Rehearsal dinner invitations are not the same as wedding invitations. For one, they are more informal and basic. The only details that need to be placed on the custom invitations are the date, time and place of the dinner and who to call if the guests cannot come. The bride and groom can make the invites themselves, by using invitation kits or they can hire the pros to do it for them.
The rehearsal dinner is a chance for the people involved in the wedding to relax ”before the big day” and get to know each other under an informal setting. For the bride and groom, though, it’s a chance for them to thank everyone who has helped them throughout all the preparations. Rehearsal dinners are a chance for the couple to get to know the new in-laws and a chance to hang-out with family and friends before things get crazy at the wedding.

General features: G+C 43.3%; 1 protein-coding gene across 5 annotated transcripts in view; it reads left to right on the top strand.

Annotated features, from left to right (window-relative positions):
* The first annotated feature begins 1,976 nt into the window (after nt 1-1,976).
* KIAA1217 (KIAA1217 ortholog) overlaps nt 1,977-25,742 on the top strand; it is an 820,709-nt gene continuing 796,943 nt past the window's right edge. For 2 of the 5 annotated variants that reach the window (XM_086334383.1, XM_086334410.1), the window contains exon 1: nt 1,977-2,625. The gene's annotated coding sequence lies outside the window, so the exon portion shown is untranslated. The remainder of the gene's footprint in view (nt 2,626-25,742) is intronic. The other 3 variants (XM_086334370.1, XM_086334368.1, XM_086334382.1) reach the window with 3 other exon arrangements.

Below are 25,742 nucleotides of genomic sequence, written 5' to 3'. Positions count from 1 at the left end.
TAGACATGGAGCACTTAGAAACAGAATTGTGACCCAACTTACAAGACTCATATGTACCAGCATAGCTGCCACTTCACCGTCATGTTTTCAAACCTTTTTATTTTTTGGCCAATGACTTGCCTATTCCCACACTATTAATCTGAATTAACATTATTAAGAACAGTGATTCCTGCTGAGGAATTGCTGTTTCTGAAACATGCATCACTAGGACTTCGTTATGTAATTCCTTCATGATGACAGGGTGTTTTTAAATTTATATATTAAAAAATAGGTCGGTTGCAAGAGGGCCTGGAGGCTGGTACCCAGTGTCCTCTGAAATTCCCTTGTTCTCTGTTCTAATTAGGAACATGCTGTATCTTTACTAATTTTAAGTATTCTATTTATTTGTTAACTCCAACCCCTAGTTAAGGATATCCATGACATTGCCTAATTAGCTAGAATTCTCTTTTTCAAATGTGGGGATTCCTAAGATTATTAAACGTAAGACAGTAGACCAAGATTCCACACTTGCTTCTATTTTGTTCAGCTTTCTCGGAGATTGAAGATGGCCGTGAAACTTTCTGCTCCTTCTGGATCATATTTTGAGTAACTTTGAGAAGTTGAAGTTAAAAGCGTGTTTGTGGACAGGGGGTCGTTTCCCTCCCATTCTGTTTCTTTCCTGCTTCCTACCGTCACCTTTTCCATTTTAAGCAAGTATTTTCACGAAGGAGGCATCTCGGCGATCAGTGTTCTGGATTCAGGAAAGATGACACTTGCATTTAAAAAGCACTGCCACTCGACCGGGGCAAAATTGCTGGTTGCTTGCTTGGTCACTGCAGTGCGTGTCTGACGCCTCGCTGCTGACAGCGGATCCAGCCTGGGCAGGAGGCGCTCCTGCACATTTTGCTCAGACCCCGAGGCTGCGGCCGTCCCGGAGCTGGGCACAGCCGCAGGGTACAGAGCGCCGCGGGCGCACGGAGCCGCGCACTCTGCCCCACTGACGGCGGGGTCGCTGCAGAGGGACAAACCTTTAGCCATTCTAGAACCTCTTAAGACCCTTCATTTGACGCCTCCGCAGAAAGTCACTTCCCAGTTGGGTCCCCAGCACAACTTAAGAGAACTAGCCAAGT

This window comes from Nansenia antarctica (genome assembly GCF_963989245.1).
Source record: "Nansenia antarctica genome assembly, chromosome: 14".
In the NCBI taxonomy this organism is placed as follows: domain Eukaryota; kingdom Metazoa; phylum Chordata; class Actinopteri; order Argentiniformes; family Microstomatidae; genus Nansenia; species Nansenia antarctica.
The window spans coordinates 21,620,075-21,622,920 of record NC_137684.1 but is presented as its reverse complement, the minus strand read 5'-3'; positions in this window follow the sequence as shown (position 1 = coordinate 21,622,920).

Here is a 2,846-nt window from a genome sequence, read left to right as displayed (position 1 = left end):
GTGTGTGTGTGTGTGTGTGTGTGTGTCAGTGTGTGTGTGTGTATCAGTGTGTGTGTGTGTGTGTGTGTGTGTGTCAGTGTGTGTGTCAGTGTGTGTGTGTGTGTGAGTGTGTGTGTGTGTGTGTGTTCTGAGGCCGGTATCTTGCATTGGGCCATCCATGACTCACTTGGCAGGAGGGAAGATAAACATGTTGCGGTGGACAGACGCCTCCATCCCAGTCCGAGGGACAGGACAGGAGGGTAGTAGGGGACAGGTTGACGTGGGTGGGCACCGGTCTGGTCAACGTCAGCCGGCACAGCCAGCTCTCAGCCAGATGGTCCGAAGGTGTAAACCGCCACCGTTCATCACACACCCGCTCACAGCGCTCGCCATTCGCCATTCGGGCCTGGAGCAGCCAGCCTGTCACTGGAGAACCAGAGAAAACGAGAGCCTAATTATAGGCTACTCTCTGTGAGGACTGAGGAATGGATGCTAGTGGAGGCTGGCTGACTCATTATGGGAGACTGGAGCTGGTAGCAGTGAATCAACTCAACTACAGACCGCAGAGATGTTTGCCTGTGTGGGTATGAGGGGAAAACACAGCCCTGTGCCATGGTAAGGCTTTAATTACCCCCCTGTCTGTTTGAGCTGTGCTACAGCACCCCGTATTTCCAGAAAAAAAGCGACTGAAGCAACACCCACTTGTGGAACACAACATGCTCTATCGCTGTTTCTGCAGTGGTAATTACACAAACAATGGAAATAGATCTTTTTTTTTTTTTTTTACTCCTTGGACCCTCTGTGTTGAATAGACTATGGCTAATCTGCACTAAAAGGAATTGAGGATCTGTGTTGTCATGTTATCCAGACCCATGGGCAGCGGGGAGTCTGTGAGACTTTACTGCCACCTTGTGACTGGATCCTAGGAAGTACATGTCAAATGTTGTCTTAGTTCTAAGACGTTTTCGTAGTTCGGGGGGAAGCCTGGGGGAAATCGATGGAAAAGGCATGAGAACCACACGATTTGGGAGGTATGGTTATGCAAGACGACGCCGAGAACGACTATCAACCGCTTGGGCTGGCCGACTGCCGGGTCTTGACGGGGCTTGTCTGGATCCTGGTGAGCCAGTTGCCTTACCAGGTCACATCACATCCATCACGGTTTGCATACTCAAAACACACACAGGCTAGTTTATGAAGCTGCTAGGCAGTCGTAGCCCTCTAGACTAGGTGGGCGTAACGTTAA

There is something about actually choosing, addressing and mailing out your invitations that makes your wedding concrete–this is where you know you are really getting married. And this is where your guests will begin to feel what kind of day it is going to be. So, take your time and make this part of the wedding process creative, enjoyable and bonding for all.
Do I have to host a rehearsal dinner? It’s not a mandatory event, but there are few hindrances to doing so effectively. You have to eat on the night before the wedding so it’s advantageous to eat with friends anyway.
The rehearsal dinner is a time for the closest guests to kind of take stock of all their preparations up to that point. They’re able to get the big picture, and after a few drinks, give toasts, speeches, and acknowledgements. No one should be excluded from the big night. Even out-of-town guests will take part in the wedding rehearsal so they should be included in the rehearsal dinner. However, if budget is an issue, then only a few friends will be invited to the special rehearsal dinner. These small, intimate occasions are usually at someone’s house and not at a festive banquet hall. All cultures have different practices regarding the celebratory dinners of the night before.